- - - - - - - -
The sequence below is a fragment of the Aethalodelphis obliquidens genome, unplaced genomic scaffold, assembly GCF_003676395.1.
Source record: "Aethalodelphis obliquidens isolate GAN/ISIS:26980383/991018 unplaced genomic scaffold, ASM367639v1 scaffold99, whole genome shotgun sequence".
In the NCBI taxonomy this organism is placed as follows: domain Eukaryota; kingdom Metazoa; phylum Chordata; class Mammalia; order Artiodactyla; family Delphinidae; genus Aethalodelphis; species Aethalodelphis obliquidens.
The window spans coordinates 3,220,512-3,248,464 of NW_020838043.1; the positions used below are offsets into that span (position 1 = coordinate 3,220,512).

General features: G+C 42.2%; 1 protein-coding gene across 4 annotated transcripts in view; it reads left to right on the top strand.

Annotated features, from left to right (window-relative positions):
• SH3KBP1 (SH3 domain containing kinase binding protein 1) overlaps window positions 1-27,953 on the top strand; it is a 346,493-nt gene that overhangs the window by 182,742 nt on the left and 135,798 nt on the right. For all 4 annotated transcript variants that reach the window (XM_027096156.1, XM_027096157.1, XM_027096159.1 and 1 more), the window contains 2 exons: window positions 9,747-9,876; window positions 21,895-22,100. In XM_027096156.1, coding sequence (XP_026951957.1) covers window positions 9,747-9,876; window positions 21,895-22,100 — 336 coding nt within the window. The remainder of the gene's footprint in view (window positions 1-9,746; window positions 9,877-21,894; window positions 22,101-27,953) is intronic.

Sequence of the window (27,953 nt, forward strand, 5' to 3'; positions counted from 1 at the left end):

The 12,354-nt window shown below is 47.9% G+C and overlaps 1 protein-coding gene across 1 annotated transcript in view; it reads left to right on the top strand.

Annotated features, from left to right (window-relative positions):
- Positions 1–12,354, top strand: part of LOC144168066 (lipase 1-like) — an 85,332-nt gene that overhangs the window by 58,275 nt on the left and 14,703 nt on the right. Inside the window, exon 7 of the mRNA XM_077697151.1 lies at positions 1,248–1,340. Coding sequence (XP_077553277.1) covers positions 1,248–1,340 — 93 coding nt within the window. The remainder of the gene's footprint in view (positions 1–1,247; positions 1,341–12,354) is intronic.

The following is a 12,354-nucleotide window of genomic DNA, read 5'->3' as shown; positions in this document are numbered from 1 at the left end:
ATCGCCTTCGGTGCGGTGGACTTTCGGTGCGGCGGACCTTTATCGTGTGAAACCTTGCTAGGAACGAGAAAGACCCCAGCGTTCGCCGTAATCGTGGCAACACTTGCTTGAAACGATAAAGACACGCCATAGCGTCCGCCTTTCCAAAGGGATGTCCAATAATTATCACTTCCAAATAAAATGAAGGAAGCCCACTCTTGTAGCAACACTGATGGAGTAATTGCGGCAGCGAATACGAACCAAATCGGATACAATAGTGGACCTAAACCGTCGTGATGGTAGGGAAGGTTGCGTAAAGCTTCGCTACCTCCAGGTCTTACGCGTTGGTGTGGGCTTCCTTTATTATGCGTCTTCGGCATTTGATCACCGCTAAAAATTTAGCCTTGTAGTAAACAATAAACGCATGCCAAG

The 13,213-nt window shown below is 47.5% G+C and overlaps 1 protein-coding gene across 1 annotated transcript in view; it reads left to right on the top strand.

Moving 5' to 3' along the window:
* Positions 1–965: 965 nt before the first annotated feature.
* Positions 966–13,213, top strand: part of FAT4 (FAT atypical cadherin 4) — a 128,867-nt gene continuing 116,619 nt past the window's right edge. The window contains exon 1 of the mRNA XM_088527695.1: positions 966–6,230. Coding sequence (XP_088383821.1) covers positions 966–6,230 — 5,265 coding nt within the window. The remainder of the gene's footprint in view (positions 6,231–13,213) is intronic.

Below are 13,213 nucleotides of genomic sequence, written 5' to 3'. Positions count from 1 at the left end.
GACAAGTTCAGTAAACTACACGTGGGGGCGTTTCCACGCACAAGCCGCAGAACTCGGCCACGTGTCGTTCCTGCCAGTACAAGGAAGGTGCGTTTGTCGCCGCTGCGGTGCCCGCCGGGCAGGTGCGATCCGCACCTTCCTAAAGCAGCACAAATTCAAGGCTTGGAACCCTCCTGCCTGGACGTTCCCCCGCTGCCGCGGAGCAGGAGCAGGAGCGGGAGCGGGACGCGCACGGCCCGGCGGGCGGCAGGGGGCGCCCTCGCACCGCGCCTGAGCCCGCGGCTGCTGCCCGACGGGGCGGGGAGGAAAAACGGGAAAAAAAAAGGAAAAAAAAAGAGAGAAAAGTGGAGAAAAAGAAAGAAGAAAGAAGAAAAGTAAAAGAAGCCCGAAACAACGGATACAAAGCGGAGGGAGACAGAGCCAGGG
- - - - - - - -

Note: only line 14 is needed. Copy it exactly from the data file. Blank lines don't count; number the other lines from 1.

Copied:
The 13,213-nt window shown below is 47.5% G+C and overlaps 1 protein-coding gene across 1 annotated transcript in view; it reads left to right on the top strand.